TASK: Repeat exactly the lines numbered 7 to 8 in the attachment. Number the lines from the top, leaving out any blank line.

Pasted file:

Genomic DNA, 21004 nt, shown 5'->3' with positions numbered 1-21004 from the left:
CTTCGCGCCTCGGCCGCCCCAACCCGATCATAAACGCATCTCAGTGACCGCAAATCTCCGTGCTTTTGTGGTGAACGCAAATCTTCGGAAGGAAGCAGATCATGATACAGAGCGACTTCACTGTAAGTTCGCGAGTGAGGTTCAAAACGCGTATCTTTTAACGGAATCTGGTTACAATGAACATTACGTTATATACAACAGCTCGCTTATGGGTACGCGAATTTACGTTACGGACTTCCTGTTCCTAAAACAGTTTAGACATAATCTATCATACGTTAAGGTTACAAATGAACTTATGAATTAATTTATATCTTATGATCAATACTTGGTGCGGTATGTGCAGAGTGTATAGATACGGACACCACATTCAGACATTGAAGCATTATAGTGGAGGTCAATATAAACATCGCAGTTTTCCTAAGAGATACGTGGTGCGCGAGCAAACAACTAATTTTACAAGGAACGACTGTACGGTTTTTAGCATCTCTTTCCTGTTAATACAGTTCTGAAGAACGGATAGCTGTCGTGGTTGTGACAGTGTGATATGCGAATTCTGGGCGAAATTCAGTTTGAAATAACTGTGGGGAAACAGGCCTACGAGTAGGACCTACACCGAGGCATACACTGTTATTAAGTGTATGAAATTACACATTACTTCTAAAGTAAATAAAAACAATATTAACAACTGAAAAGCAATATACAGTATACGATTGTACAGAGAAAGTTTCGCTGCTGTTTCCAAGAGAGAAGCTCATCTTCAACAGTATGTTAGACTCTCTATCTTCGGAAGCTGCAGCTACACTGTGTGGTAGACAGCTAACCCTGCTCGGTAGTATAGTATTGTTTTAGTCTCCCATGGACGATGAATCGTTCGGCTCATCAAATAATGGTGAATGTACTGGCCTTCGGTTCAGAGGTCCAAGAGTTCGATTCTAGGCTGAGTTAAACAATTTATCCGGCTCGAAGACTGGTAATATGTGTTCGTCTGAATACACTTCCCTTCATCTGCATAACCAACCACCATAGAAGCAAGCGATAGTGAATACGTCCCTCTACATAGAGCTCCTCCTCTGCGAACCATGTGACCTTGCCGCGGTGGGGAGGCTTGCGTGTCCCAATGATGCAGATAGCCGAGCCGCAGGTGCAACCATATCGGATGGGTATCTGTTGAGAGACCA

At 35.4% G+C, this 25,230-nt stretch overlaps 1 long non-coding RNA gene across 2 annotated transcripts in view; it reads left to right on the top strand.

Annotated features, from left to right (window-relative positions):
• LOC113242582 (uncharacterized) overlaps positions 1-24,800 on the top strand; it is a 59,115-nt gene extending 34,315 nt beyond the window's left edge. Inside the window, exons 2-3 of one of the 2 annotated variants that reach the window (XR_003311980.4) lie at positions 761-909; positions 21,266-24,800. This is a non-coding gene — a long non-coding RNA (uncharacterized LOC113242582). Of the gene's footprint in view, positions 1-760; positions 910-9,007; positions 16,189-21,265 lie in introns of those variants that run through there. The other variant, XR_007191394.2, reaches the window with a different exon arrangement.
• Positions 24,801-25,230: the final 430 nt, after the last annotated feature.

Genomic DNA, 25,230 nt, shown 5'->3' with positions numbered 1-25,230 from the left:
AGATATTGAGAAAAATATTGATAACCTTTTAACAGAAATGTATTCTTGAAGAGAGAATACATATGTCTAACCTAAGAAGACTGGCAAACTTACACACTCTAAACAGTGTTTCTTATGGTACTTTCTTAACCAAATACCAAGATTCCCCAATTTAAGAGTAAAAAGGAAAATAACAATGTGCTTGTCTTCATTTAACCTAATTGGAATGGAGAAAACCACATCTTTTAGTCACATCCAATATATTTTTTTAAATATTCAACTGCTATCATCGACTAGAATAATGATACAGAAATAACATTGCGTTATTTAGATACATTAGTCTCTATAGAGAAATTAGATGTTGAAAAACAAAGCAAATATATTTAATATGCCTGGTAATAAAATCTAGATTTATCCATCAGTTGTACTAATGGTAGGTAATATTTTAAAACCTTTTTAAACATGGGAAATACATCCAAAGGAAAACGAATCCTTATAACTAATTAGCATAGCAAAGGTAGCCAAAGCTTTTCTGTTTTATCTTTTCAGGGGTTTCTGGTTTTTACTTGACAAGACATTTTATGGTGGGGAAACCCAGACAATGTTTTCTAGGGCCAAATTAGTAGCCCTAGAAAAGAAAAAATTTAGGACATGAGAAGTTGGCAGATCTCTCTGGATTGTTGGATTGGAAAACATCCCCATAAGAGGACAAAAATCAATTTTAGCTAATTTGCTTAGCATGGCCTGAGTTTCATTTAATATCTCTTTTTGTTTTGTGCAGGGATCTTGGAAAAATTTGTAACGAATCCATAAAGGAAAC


Genomic DNA, 25,230 nt, shown 5'->3' with positions numbered 1-25,230 from the left:
AGATATTGAGAAAAATATTGATAACCTTTTAACAGAAATGTATTCTTGAAGAGAGAATACATATGTCTAACCTAAGAAGACTGGCAAACTTACACACTCTAAACAGTGTTTCTTATGGTACTTTCTTAACCAAATACCAAGATTCCCCAATTTAAGAGTAAAAAGGAAAATAACAATGTGCTTGTCTTCATTTAACCTAATTGGAATGGAGAAAACCACATCTTTTAGTCACATCCAATATATTTTTTTAAATATTCAACTGCTATCATCGACTAGAATAATGATACAGAAATAACATTGCGTTATTTAGATACATTAGTCTCTATAGAGAAATTAGATGTTGAAAAACAAAGCAAATATATTTAATATGCCTGGTAATAAAATCTAGATTTATCCATCAGTTGTACTAATGGTAGGTAATATTTTAAAACCTTTTTAAACATGGGAAATACATCCAAAGGAAAACGAATCCTTATAACTAATTAGCATAGCAAAGGTAGCCAAAGCTTTTCTGTTTTATCTTTTCAGGGGTTTCTGGTTTTTACTTGACAAGACATTTTATGGTGGGGAAACCCAGACAATGTTTTCTAGGGCCAAATTAGTAGCCCTAGAAAAGAAAAAATTTAGGACATGAGAAGTTGGCAGATCTCTCTGGATTGTTGGATTGGAAAACATCCCCATAAGAGGACAAAAATCAATTTTAGCTAATTTGCTTAGCATGGCCTGAGTTTCATTTAATATCTCTTTTTGTTTTGTGCAGGGATCTTGGAAAAATTTGTAACGAATCCATAAAGGAAAC